So how does the Holy Spirit comfort us? I once heard Chuck Swindoll describe a conversation with Corrie Ten Boom. Her words to him were something to this effect.

Hold everything in your hands lightly, otherwise it hurts when God pries your fingers open. (from here)

Since that struck me as incomplete, I searched further. So I found this quote. I think it helps, perhaps, to explain the first.

You can never learn that Christ is all you need, until Christ is all you have. (from here)

Why are those who mourn blessed? We understand we need a savior.

WHERE DO THE CANDIDATES STAND WITH RESPECT TO OUR GOD-GIVEN RIGHTS? ELECTION 2016

United States Declaration of Independence (from here)
United States Declaration of Independence (from here)

What is Donald Trump’s signature issue? He wants to control our border. Hence it is no surprise PRINCIPLES OF NATURAL LAW: ‘Borderless’ or ‘Open Society’ = Lawless Or Tyranny

In response to your last to me Tom, Immigration policy IS federal government policy. Whether that policy is to open the flood gates and grant amnesty, or instead to build some hugely expensive giant wall down the (middle? our side? their side?) of the Reo Grande and over a thousand miles of rugged border and then set up a jackbooted deportation force to round up 11 or 12 million illegal families and send them on some sort of modern trail of tears south, either way, it has to be paid for by taxpayers and OUR federal government has to do it.

You expect the President to somehow solve the structural issues that are causing refugee problems in other countries, but wouldn’t that call for us to send taxpayer resources and/or the American people’s kids and grandkids to fight in these other countries? (continued here)

Tony, who wrote the comment above, demands that we must solve all the problems of the world before we send a “jackbooted deportation force” to control our border. Yes, Tony and other Democrats will tell you they are in favor of controlling the border; it is just that we must solve all the world’s problems of the first. Therefore, only Nazis and Indian-haters would demand that we control our borders.

Do we have to solve all the problems of the world first? Consider again The Parable of the Good Samaritan. What did that kind man do when he got home and went to bed?  Don’t you suppose he did what most of us do at night? He barred the door to his home. If he lived in a city or village, didn’t watchmen stay up at night to patrol the wall? Don’t policemen cruise through our neighborhoods all hours of the day? And what about those dreaded Roman legions? Did they not keep the barbarians at a distance? Didn’t those legions make a great effort to patrol the Mediterranean Sea and their vast network of roads to keep them safe for travel?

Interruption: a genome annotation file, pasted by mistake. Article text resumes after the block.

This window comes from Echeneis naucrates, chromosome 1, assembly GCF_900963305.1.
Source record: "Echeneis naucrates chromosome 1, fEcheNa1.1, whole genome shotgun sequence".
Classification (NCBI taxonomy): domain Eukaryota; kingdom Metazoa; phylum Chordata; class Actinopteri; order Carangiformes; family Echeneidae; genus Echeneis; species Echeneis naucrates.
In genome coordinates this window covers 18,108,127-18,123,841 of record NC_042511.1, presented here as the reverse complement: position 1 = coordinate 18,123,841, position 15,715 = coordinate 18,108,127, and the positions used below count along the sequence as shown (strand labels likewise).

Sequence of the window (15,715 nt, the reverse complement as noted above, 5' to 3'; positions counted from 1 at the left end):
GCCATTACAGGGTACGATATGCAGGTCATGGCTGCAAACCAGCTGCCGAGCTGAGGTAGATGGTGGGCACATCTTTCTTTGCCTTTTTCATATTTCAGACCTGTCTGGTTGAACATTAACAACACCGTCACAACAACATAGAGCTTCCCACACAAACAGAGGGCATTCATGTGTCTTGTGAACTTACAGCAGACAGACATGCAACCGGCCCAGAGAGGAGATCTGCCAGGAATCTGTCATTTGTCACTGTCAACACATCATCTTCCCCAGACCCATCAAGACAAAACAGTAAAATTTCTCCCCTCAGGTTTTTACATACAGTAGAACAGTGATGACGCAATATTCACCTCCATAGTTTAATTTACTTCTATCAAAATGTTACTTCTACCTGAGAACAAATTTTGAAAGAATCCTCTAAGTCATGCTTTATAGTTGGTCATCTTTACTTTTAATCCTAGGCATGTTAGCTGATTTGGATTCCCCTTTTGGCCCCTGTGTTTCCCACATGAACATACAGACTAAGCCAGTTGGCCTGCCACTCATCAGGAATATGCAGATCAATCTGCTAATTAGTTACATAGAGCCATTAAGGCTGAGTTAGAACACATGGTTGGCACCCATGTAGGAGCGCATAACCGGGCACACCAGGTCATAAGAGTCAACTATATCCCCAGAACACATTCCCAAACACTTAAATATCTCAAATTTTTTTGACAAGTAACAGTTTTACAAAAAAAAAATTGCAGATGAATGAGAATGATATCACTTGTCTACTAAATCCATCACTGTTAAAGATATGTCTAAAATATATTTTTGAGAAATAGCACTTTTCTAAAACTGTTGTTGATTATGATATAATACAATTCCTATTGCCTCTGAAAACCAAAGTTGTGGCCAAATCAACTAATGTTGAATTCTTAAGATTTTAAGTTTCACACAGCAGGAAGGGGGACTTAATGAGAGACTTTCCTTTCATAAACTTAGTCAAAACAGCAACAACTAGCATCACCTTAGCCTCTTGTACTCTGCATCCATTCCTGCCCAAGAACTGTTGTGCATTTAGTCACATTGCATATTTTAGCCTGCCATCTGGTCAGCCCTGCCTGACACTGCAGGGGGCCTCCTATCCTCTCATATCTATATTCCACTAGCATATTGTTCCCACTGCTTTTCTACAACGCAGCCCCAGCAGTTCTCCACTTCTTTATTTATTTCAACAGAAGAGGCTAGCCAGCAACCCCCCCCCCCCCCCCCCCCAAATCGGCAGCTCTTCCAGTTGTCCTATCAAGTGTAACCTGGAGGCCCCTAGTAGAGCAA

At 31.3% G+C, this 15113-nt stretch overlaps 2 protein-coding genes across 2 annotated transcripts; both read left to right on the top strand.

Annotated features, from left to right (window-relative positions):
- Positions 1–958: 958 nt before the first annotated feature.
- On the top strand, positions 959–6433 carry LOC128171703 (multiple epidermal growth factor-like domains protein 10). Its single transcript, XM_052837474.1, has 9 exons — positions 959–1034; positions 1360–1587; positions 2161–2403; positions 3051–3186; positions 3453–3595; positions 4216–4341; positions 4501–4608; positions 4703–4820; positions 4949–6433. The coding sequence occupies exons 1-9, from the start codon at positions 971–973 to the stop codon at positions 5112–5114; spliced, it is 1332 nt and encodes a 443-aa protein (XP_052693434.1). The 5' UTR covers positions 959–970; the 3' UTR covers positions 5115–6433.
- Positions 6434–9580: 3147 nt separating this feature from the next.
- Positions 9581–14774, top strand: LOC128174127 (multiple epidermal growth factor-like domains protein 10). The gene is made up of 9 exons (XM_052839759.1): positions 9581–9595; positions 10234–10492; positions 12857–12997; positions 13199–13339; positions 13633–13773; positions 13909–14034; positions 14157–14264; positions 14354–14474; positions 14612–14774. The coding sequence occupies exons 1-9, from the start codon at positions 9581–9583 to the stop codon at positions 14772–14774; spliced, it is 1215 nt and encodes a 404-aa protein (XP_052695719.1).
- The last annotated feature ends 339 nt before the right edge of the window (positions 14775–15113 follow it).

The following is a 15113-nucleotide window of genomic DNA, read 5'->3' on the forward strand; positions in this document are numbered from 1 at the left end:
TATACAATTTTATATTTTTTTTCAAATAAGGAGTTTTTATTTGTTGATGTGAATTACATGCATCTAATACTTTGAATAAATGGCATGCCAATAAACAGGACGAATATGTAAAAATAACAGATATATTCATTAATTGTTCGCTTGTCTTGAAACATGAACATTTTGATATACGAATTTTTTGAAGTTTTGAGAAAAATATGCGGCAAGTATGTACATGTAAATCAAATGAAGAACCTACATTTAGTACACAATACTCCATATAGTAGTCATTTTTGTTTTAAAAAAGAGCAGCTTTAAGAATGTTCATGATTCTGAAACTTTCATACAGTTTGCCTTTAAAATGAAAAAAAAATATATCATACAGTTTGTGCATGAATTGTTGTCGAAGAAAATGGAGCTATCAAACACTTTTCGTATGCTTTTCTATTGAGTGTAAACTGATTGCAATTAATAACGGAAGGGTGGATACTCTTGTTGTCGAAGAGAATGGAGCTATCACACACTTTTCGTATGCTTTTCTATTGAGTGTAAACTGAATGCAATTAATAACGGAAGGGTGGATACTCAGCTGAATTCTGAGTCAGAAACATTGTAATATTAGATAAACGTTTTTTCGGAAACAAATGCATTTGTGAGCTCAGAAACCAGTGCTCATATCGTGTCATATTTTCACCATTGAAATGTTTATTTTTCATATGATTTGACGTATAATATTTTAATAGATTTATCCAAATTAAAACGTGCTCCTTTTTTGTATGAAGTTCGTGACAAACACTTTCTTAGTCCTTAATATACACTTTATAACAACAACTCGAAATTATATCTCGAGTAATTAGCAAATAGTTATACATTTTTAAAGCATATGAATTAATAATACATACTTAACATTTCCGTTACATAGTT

Should we try to solve all the problems in the world anyway? Seems like a nice thing to do, right? Not exactly. You and I have a responsibility to help our neighbor, but saving the world is not our government’s job. Why is giving all our problems — all the problems of the world — to one of our great leaders a fruitless endeavor? Who would we elect? No one is wise enough, good enough, or powerful enough to take on such a task. That is true even if he or she leads the government of the most powerful nation in the world.

Our government is not God. Our government is just composed of corruptible flesh and blood men and women. In fact, the more we expect from our government — the more we idolize it — the more we corrupt ourselves and our government, the more we deliver ourselves and our government into the hands of Satan.

Consider how Satan once tempted Jesus.

Matthew 4:8-10 New American Standard Bible (NASB)

Again, the devil *took Him to a very high mountain and *showed Him all the kingdoms of the world and their glory; and he said to Him, “All these things I will give You, if You fall down and worship me.” 10 Then Jesus *said to him, “Go, Satan! For it is written, ‘You shall worship the Lord your God, and serve Him only.’”